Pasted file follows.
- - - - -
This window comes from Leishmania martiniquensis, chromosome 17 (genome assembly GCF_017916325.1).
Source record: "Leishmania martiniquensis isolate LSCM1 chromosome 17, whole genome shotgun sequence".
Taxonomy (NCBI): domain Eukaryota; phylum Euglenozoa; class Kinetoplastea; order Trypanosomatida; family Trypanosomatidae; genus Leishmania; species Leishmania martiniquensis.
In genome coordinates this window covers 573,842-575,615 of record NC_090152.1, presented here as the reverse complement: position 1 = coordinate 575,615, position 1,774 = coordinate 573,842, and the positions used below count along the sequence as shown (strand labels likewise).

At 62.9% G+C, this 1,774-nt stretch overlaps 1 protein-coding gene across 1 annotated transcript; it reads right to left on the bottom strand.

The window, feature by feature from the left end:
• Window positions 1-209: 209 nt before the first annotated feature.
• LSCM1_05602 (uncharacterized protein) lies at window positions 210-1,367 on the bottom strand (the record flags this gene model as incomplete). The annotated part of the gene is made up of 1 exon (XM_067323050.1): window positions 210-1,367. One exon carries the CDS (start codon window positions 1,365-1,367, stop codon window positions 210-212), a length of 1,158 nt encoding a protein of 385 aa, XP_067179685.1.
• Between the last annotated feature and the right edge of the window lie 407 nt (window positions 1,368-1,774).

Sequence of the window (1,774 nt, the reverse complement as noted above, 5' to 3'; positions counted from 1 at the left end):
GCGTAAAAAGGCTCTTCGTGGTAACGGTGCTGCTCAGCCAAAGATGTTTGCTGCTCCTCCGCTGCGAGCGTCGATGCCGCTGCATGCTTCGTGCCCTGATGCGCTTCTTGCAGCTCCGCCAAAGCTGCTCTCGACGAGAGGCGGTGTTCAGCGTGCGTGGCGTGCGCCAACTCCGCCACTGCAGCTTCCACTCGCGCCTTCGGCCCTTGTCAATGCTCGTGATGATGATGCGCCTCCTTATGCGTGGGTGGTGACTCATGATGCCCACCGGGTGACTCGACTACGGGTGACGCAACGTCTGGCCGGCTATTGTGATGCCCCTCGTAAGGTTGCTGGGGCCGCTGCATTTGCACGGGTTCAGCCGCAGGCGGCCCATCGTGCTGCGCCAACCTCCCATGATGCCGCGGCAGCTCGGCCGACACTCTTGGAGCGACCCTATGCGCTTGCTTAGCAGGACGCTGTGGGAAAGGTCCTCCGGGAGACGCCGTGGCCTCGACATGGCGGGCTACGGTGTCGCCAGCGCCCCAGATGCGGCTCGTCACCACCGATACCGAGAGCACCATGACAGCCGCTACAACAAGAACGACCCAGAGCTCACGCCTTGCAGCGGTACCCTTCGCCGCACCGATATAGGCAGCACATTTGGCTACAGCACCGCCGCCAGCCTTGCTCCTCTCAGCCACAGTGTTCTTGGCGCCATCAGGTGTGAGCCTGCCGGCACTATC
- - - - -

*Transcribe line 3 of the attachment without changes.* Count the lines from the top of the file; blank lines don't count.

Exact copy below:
Taxonomy (NCBI): domain Eukaryota; phylum Euglenozoa; class Kinetoplastea; order Trypanosomatida; family Trypanosomatidae; genus Leishmania; species Leishmania martiniquensis.